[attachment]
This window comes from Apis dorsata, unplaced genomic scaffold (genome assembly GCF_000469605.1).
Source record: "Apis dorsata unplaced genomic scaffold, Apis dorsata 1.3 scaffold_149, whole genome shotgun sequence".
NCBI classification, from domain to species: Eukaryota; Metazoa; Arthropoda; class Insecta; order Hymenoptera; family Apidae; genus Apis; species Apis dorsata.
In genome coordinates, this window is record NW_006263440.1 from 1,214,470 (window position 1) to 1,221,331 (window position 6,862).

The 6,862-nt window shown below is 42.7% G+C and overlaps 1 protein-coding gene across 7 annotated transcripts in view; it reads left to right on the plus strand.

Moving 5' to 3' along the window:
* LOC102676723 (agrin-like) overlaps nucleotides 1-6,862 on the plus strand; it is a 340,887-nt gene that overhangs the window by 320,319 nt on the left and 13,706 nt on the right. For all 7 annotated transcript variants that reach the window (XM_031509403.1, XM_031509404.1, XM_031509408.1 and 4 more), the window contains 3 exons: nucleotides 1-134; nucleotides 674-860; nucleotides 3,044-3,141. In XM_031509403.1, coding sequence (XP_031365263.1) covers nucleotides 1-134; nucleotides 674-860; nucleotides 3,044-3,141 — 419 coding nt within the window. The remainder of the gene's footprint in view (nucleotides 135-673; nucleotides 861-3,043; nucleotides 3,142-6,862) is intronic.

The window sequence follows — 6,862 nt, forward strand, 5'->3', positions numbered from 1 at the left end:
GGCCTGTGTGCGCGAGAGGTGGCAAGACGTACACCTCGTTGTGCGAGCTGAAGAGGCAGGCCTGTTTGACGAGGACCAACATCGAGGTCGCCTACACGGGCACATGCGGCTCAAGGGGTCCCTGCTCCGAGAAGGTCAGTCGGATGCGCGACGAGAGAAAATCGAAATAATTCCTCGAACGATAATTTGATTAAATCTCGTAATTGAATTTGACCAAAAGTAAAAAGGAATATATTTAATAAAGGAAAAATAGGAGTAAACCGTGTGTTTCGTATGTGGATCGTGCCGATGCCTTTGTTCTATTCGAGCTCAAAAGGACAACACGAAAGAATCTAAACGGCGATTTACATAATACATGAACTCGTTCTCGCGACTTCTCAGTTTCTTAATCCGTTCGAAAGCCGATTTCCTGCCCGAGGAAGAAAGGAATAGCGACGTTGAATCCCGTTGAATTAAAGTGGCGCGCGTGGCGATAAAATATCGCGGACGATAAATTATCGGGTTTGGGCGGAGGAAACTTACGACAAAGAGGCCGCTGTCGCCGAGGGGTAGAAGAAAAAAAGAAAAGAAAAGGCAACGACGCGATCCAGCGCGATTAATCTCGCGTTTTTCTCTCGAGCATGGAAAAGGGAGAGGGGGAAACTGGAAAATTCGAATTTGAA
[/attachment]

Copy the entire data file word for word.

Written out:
This window comes from Apis dorsata, unplaced genomic scaffold (genome assembly GCF_000469605.1).
Source record: "Apis dorsata unplaced genomic scaffold, Apis dorsata 1.3 scaffold_149, whole genome shotgun sequence".
NCBI classification, from domain to species: Eukaryota; Metazoa; Arthropoda; class Insecta; order Hymenoptera; family Apidae; genus Apis; species Apis dorsata.
In genome coordinates, this window is record NW_006263440.1 from 1,214,470 (window position 1) to 1,221,331 (window position 6,862).

The 6,862-nt window shown below is 42.7% G+C and overlaps 1 protein-coding gene across 7 annotated transcripts in view; it reads left to right on the plus strand.

Moving 5' to 3' along the window:
* LOC102676723 (agrin-like) overlaps nucleotides 1-6,862 on the plus strand; it is a 340,887-nt gene that overhangs the window by 320,319 nt on the left and 13,706 nt on the right. For all 7 annotated transcript variants that reach the window (XM_031509403.1, XM_031509404.1, XM_031509408.1 and 4 more), the window contains 3 exons: nucleotides 1-134; nucleotides 674-860; nucleotides 3,044-3,141. In XM_031509403.1, coding sequence (XP_031365263.1) covers nucleotides 1-134; nucleotides 674-860; nucleotides 3,044-3,141 — 419 coding nt within the window. The remainder of the gene's footprint in view (nucleotides 135-673; nucleotides 861-3,043; nucleotides 3,142-6,862) is intronic.

The window sequence follows — 6,862 nt, forward strand, 5'->3', positions numbered from 1 at the left end:
GGCCTGTGTGCGCGAGAGGTGGCAAGACGTACACCTCGTTGTGCGAGCTGAAGAGGCAGGCCTGTTTGACGAGGACCAACATCGAGGTCGCCTACACGGGCACATGCGGCTCAAGGGGTCCCTGCTCCGAGAAGGTCAGTCGGATGCGCGACGAGAGAAAATCGAAATAATTCCTCGAACGATAATTTGATTAAATCTCGTAATTGAATTTGACCAAAAGTAAAAAGGAATATATTTAATAAAGGAAAAATAGGAGTAAACCGTGTGTTTCGTATGTGGATCGTGCCGATGCCTTTGTTCTATTCGAGCTCAAAAGGACAACACGAAAGAATCTAAACGGCGATTTACATAATACATGAACTCGTTCTCGCGACTTCTCAGTTTCTTAATCCGTTCGAAAGCCGATTTCCTGCCCGAGGAAGAAAGGAATAGCGACGTTGAATCCCGTTGAATTAAAGTGGCGCGCGTGGCGATAAAATATCGCGGACGATAAATTATCGGGTTTGGGCGGAGGAAACTTACGACAAAGAGGCCGCTGTCGCCGAGGGGTAGAAGAAAAAAAGAAAAGAAAAGGCAACGACGCGATCCAGCGCGATTAATCTCGCGTTTTTCTCTCGAGCATGGAAAAGGGAGAGGGGGAAACTGGAAAATTCGAATTTGAA